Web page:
Soaring with seaguls at Seaford

has been one of the highlights of our time in Adelaide. There have also been some minor disasters, including gliders tangled in trees and drenched with sea water (not as bad as it sounds, but time-consuming). Oh, and bad storms hitting Queensland which meant we decided not to go there…

It’s always slightly strange coming home, knowing that I’m not the same person who left. Christmas was overwhelming but lovely. It’s been great catching up with some old friends but I no longer have the stamina to catch up with all of them. Every meeting is also a goodbye. In the past I have identified strongly with the place in which I live, so having homes in three different countries is confusing. But it’s been wonderful revisiting the South Australian landscape – we’ve spent a lot of time on the coast south of Adelaide – acres of sunlight, red cliffs beside a dazzling ocean. And sometimes we’ve seen it from the air.

Photos soon.

Queenstown paragliding

A lot has happened in a week. A lot of miles covered. A lot of time spent in the air. But here is the best bit.

Sorting the lines.

Ready to launch.

A few steps, the glider surges above me, and I’m off.

I find a thermal, and soon I’m above the launch, soaring next to the rocky, intricate peaks of the mountains. All by myself. I’m up for an hour. The glider turns beautifully. I love it up there. I remain inordinately pleased with myself for days.

Lots of good stuff

Pink clouds above the red terrace.

I am very excited. On Monday it finally started to sink in that I’m going to Australia. I’m heading down to London tomorrow night, and we fly out on Sunday. We have a day and a night in LA, and six days in New Zealand with my parents, before heading to Adelaide for Christmas. After Christmas, we’re going up to Queensland to hopefully get some paragliding in. Not only do I get a slice of summer and Christmas with my family, but I’ll be will the lovie for a whole month. Hurrah!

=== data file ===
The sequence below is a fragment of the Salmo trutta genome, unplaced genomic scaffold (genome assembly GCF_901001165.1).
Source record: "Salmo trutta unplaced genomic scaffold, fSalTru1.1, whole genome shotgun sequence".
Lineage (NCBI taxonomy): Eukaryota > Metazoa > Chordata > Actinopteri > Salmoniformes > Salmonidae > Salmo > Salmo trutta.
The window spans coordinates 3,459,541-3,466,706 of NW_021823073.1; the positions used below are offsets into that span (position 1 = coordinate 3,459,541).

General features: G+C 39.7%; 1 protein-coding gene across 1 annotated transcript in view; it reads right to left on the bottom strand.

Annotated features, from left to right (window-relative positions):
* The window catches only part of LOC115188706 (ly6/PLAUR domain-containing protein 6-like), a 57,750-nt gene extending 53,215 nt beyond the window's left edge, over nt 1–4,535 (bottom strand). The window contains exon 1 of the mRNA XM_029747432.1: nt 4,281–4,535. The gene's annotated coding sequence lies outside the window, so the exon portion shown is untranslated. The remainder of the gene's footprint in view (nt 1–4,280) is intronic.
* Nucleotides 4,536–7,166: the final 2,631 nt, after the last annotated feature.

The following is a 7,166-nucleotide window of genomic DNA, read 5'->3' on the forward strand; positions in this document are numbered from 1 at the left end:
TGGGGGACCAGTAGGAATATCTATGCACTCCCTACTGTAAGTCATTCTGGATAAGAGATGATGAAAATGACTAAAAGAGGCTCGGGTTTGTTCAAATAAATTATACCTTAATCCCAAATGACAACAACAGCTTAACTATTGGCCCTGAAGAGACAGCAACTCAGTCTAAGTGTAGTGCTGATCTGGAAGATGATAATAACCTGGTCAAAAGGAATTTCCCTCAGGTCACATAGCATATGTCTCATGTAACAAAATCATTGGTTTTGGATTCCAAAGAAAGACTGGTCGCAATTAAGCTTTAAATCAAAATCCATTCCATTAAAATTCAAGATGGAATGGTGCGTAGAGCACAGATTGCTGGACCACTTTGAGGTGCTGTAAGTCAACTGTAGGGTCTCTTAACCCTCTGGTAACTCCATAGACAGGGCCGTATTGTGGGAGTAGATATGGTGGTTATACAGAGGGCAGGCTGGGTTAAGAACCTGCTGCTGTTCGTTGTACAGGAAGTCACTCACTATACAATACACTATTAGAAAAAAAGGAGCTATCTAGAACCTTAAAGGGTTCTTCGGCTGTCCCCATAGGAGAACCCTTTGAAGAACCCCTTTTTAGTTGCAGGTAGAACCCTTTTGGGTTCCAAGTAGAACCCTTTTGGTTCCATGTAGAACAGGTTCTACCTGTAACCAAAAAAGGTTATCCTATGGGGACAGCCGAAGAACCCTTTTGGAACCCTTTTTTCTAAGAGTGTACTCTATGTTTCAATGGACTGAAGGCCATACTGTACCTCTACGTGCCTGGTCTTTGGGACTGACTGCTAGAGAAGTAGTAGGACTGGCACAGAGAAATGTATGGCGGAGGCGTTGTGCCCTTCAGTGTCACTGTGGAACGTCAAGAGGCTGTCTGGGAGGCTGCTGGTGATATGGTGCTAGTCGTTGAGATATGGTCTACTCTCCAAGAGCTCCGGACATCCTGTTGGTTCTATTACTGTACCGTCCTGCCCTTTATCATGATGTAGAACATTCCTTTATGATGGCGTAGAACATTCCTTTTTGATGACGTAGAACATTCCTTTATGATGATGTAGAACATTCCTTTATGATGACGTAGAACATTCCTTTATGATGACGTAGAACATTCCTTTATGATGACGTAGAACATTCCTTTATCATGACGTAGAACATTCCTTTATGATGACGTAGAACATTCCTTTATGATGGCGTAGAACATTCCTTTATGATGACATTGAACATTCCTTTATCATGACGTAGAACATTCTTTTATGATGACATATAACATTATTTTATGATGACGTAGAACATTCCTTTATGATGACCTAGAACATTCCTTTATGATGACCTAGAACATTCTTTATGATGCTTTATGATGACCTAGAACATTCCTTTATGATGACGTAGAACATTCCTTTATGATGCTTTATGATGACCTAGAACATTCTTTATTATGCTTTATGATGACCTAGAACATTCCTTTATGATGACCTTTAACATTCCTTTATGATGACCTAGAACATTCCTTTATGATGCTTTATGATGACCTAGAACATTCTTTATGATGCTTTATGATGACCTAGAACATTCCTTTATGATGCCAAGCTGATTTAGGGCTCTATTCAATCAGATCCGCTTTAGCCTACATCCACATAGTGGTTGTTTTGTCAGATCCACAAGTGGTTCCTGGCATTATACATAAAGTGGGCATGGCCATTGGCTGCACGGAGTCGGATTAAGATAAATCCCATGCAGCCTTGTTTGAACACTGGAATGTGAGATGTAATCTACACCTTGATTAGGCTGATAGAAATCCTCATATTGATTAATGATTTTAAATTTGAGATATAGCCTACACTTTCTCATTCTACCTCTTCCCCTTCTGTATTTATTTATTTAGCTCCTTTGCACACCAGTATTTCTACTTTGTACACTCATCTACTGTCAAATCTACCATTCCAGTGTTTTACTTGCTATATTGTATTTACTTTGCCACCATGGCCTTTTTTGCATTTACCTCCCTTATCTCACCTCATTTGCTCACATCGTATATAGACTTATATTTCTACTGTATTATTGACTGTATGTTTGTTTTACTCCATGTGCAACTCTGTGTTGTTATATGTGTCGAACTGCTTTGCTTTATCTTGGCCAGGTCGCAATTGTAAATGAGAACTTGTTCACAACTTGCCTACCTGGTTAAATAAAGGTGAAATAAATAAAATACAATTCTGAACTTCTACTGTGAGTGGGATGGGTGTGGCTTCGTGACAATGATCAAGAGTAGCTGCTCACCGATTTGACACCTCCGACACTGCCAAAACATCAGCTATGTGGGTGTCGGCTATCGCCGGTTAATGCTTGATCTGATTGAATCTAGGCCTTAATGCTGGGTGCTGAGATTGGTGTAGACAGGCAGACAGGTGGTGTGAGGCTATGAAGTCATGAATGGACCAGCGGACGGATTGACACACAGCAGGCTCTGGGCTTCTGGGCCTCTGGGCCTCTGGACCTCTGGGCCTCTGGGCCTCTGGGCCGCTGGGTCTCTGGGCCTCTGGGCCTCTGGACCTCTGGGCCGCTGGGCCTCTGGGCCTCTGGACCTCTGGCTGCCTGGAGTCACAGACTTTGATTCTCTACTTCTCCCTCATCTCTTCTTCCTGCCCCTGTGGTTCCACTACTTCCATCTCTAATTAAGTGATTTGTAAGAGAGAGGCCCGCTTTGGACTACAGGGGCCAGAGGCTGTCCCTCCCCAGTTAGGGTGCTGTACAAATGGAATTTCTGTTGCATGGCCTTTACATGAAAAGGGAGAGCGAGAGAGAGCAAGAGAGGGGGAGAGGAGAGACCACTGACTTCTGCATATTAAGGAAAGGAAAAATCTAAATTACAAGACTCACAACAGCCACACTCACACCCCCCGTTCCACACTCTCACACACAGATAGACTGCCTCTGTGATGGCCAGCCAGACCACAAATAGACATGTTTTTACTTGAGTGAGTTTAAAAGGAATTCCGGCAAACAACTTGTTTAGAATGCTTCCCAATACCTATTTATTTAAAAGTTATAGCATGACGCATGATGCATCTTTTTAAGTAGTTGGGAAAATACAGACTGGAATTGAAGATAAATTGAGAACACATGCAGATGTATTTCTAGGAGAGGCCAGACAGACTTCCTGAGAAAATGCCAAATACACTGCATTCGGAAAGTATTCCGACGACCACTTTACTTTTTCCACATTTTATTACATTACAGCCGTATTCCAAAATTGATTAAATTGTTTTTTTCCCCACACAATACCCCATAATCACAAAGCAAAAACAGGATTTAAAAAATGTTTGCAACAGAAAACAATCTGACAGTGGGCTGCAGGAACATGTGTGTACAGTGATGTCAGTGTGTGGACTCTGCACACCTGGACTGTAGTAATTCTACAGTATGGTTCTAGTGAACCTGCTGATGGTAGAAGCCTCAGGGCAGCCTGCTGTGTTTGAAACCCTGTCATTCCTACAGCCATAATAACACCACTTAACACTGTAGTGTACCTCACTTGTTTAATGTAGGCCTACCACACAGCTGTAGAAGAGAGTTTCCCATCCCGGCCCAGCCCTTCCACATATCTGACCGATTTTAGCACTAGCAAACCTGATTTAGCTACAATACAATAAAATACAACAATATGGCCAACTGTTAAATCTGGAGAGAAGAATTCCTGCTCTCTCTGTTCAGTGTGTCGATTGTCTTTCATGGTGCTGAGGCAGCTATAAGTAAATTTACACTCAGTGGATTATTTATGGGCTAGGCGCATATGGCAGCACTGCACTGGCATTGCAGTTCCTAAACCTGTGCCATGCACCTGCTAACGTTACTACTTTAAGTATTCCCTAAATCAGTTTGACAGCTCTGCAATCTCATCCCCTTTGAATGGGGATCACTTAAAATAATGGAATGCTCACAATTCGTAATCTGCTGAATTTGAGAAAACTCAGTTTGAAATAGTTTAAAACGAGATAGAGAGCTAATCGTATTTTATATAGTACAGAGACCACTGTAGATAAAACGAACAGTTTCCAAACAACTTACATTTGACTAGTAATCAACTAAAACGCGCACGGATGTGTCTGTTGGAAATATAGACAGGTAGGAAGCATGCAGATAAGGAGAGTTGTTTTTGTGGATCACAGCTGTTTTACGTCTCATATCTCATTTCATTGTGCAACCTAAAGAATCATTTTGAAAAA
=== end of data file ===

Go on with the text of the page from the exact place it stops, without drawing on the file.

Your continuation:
I taught my last writing workshop today and it was great fun. We discussed the students’ essay plans. Actually the disparate topics had some interesting connections: one was on ‘ancestry’ in slavery narratives, and one was on ‘modern heroism’ in Lord of the Rings. Both to do with interactions between the past and the present – my specialty. Fun fun fun. Tolkien taught at Leeds for a while. Apparently he hated it, and jumped on the train to Oxford at every opportunity. In its ‘dark satanic mills’ he saw an image of Mordor. Bah, I say, bah. Studying and teaching at Leeds has made me realise how completely brilliant it would be to do an undergraduate degree in English here – so much choice!